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Hypothetical exposure limits for oil-based metalworking fluids and cardiovascular mortality in a cohort of autoworkers: structural accelerated failure time models in a public health framework.

Picciotto S, Peters A, Eisen EA - Am. J. Epidemiol. (2015)

Bottom Line: Banning oil-based fluids would have saved an estimated 4,003 (95% confidence interval: 2,200, 5,807) life-years among those who died of ischemic heart disease.Estimates for cardiovascular disease overall, acute myocardial infarction, and cerebrovascular disease were 3,500 (95% confidence interval: 1,350, 5,651), 2,932 (95% confidence interval: 1,587, 4,277), and 917 (95% confidence interval: -80, 1,913) life-years, respectively.A limit of 0.01 mg/m(3) would have had a similar impact on cerebrovascular disease but one only half as great on ischemic heart disease.

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Number of years of life that could have been saved among workers who died of acute myocardial infarction by enforcing various occupational exposure limits for oil-based metalworking fluids, United AutoWorkers–General Motors cohort, 1941–1995.
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KWU484F3: Number of years of life that could have been saved among workers who died of acute myocardial infarction by enforcing various occupational exposure limits for oil-based metalworking fluids, United AutoWorkers–General Motors cohort, 1941–1995.

Mentions: The associations of AMI mortality with exposure (Figure 3) were similar to those for IHD. IHD excluding AMI also showed positive estimates when analyzed separately, whereas cardiovascular death not due to IHD or cerebrovascular disease appeared unrelated to exposures to straight metalworking fluid (data not shown).Figure 3.


Hypothetical exposure limits for oil-based metalworking fluids and cardiovascular mortality in a cohort of autoworkers: structural accelerated failure time models in a public health framework.

Picciotto S, Peters A, Eisen EA - Am. J. Epidemiol. (2015)

Number of years of life that could have been saved among workers who died of acute myocardial infarction by enforcing various occupational exposure limits for oil-based metalworking fluids, United AutoWorkers–General Motors cohort, 1941–1995.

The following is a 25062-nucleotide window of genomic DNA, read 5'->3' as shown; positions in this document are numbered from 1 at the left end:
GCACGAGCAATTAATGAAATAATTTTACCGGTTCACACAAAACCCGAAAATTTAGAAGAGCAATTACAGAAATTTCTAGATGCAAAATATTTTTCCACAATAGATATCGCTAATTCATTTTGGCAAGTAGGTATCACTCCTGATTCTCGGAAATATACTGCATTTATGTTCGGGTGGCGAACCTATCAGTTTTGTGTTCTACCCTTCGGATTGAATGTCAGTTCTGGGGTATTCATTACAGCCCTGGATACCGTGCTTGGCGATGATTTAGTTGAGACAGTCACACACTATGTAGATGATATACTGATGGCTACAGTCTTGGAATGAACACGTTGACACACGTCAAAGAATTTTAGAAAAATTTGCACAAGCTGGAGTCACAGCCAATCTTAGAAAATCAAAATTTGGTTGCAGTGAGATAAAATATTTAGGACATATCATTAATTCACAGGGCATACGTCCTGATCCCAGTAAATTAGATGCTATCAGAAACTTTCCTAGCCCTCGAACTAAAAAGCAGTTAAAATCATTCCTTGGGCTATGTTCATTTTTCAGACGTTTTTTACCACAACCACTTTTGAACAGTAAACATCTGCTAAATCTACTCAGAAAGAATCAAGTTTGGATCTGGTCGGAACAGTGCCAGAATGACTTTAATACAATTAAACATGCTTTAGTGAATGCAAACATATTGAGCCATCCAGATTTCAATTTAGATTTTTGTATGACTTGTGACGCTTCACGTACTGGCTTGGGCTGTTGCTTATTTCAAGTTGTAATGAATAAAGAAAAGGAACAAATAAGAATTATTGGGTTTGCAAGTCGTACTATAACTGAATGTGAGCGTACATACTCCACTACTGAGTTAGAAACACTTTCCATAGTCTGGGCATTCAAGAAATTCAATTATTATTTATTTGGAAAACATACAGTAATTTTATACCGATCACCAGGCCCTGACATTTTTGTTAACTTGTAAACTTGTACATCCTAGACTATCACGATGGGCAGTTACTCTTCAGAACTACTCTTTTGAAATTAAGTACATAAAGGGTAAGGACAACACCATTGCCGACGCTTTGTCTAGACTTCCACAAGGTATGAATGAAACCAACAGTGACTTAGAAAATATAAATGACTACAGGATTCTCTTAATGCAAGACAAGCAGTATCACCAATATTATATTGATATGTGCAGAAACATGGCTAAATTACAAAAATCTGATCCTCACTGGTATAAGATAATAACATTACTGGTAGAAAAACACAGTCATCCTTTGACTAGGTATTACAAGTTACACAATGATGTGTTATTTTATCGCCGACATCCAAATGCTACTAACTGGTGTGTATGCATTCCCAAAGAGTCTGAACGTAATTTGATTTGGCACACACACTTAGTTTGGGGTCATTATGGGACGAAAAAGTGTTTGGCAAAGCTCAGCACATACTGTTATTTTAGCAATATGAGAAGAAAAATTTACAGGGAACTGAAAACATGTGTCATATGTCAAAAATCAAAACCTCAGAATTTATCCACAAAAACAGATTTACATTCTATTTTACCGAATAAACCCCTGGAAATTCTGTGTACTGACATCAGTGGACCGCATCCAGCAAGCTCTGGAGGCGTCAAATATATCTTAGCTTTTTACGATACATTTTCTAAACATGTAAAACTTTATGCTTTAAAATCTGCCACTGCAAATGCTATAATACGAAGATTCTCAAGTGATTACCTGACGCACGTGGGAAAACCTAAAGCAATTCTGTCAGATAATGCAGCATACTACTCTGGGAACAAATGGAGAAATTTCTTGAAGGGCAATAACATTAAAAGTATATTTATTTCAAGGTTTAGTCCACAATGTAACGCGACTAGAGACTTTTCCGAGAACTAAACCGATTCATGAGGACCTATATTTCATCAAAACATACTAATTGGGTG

© Copyright Policy - creative-commons
Related In: Results  -  Collection

License
Show All Figures
getmorefigures.php?uid=PMC4388016&req=5

KWU484F3: Number of years of life that could have been saved among workers who died of acute myocardial infarction by enforcing various occupational exposure limits for oil-based metalworking fluids, United AutoWorkers–General Motors cohort, 1941–1995.
Mentions: The associations of AMI mortality with exposure (Figure 3) were similar to those for IHD. IHD excluding AMI also showed positive estimates when analyzed separately, whereas cardiovascular death not due to IHD or cerebrovascular disease appeared unrelated to exposures to straight metalworking fluid (data not shown).Figure 3.

Bottom Line: Banning oil-based fluids would have saved an estimated 4,003 (95% confidence interval: 2,200, 5,807) life-years among those who died of ischemic heart disease.Estimates for cardiovascular disease overall, acute myocardial infarction, and cerebrovascular disease were 3,500 (95% confidence interval: 1,350, 5,651), 2,932 (95% confidence interval: 1,587, 4,277), and 917 (95% confidence interval: -80, 1,913) life-years, respectively.A limit of 0.01 mg/m(3) would have had a similar impact on cerebrovascular disease but one only half as great on ischemic heart disease.

View Article: PubMed Central - PubMed

Show MeSH
Related in: MedlinePlus